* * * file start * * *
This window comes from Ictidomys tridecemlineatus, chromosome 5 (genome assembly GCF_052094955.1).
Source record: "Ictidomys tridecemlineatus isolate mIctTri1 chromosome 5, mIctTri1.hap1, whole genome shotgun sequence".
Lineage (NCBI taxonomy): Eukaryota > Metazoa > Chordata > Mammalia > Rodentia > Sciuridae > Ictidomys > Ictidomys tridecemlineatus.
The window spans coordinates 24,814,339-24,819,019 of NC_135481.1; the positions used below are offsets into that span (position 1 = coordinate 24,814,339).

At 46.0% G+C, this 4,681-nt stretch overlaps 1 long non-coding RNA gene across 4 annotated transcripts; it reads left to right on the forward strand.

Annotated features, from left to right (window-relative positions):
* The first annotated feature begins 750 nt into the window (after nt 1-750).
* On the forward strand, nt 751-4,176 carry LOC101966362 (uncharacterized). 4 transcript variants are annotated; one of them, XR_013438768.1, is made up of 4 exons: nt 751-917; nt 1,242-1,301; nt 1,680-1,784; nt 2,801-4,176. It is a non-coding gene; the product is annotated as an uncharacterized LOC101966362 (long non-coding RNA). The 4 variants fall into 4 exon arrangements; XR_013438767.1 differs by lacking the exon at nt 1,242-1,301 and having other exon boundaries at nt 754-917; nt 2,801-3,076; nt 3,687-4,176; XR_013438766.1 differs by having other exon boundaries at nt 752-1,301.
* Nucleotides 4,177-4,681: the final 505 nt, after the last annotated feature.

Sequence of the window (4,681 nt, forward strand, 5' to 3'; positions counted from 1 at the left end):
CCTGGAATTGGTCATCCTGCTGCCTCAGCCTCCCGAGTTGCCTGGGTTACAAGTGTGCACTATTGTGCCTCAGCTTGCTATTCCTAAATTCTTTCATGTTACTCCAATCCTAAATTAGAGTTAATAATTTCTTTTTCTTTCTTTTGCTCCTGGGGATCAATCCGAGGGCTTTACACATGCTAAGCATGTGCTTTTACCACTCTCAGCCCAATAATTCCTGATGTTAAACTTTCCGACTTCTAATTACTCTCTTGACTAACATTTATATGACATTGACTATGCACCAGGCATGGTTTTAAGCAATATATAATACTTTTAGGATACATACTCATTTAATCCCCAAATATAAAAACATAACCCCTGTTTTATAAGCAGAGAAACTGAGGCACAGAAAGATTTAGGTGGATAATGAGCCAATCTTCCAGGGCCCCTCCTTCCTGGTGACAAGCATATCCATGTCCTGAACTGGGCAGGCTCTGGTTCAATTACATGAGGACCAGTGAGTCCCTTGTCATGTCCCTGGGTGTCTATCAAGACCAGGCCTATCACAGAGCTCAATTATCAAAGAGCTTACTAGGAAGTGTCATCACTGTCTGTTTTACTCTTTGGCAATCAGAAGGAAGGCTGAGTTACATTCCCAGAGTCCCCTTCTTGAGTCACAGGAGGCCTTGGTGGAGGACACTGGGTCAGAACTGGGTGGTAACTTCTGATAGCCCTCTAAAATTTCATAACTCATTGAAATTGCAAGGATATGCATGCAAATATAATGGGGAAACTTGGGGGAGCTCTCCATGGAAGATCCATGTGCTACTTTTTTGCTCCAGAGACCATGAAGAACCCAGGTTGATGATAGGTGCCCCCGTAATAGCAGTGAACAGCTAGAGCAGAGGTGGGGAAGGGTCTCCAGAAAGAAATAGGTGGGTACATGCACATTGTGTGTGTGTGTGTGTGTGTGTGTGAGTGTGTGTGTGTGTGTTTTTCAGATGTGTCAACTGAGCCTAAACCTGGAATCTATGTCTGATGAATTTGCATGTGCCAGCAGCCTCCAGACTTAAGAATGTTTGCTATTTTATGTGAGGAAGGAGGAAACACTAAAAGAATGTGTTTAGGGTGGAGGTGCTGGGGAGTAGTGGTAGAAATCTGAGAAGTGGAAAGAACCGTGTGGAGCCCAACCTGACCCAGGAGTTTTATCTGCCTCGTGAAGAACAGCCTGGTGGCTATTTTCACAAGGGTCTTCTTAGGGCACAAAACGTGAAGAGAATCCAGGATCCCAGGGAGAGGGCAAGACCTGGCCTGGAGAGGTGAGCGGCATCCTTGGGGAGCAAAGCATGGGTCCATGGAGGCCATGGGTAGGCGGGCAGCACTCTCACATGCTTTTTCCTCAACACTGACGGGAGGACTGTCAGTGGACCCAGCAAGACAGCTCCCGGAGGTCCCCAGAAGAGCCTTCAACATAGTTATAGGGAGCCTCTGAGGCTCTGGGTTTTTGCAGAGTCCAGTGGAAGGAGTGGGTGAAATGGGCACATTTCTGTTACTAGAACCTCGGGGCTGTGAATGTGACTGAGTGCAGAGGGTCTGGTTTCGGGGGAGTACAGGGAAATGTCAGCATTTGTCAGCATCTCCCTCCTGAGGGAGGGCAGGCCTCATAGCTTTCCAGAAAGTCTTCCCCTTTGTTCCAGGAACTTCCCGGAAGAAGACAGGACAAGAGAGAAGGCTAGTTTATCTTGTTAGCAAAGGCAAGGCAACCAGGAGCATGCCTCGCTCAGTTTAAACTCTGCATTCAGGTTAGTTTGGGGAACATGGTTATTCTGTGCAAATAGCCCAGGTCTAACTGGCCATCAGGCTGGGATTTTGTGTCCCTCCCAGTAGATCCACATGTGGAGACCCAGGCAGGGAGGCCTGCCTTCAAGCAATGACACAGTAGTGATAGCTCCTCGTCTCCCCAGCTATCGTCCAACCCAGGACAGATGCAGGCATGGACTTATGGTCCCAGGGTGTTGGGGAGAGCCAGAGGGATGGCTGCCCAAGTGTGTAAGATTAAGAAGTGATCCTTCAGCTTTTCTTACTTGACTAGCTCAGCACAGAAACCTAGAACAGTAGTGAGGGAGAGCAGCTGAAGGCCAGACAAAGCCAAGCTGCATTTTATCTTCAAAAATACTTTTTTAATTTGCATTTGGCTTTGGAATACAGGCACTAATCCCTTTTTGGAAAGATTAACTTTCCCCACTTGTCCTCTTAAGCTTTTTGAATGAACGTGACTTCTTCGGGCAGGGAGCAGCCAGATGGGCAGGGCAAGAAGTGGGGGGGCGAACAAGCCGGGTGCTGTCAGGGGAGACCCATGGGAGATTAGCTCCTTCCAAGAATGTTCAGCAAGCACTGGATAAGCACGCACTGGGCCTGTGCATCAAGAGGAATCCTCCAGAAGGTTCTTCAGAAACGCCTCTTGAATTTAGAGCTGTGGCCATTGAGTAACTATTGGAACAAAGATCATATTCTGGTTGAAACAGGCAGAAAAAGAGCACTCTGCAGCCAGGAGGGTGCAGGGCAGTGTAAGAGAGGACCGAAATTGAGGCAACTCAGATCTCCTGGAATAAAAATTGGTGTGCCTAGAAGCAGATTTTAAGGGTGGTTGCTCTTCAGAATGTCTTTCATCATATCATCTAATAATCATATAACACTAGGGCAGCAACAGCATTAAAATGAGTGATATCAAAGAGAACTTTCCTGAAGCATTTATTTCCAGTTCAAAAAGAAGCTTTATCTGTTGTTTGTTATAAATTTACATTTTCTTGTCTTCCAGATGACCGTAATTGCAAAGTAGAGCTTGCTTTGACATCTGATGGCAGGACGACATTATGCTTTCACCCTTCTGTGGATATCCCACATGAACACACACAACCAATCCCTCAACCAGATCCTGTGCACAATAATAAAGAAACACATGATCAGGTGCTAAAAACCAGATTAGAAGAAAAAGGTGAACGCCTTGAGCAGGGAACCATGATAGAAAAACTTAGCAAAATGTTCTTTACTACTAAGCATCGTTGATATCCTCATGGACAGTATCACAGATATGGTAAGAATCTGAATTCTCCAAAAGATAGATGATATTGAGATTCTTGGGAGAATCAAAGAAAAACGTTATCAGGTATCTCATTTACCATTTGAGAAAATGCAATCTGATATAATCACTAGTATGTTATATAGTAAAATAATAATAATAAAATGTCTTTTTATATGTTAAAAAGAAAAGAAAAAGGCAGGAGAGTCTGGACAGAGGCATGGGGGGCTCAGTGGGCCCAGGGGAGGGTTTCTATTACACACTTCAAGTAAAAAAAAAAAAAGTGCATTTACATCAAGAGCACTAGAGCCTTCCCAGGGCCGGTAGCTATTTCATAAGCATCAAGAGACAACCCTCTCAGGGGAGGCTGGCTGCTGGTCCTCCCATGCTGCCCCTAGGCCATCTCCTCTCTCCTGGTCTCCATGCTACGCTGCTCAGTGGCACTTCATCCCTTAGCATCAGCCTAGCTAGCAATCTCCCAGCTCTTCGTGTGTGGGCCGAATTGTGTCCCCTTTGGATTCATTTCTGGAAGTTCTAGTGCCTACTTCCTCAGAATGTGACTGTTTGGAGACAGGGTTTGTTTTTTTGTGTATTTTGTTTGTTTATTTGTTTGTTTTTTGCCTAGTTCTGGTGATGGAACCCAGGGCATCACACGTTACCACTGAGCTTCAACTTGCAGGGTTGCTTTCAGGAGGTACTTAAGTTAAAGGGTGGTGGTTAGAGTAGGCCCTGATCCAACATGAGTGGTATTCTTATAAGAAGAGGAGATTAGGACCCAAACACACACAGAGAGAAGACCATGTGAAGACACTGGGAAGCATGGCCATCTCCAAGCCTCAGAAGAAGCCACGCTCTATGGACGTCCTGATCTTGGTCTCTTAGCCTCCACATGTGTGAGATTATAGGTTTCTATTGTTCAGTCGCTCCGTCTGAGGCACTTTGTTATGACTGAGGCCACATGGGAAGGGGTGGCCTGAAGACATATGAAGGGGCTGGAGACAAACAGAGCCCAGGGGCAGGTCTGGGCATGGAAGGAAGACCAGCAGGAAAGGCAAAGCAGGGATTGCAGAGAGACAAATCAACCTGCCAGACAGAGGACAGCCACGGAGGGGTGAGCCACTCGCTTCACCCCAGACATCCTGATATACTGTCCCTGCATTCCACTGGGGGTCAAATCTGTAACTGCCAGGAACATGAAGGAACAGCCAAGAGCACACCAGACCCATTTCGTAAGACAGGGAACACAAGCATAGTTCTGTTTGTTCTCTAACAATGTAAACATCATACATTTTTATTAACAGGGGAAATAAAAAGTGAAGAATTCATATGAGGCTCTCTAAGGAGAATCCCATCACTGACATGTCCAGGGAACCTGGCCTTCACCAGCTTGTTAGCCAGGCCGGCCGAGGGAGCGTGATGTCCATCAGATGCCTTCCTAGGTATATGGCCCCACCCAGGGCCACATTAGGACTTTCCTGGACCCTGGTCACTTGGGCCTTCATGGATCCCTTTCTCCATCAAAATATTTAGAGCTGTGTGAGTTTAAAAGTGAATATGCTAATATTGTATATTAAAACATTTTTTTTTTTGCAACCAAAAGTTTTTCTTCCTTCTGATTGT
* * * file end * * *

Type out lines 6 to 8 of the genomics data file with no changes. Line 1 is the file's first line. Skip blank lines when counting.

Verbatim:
Annotated features, from left to right (window-relative positions):
* The first annotated feature begins 750 nt into the window (after nt 1-750).
* On the forward strand, nt 751-4,176 carry LOC101966362 (uncharacterized). 4 transcript variants are annotated; one of them, XR_013438768.1, is made up of 4 exons: nt 751-917; nt 1,242-1,301; nt 1,680-1,784; nt 2,801-4,176. It is a non-coding gene; the product is annotated as an uncharacterized LOC101966362 (long non-coding RNA). The 4 variants fall into 4 exon arrangements; XR_013438767.1 differs by lacking the exon at nt 1,242-1,301 and having other exon boundaries at nt 754-917; nt 2,801-3,076; nt 3,687-4,176; XR_013438766.1 differs by having other exon boundaries at nt 752-1,301.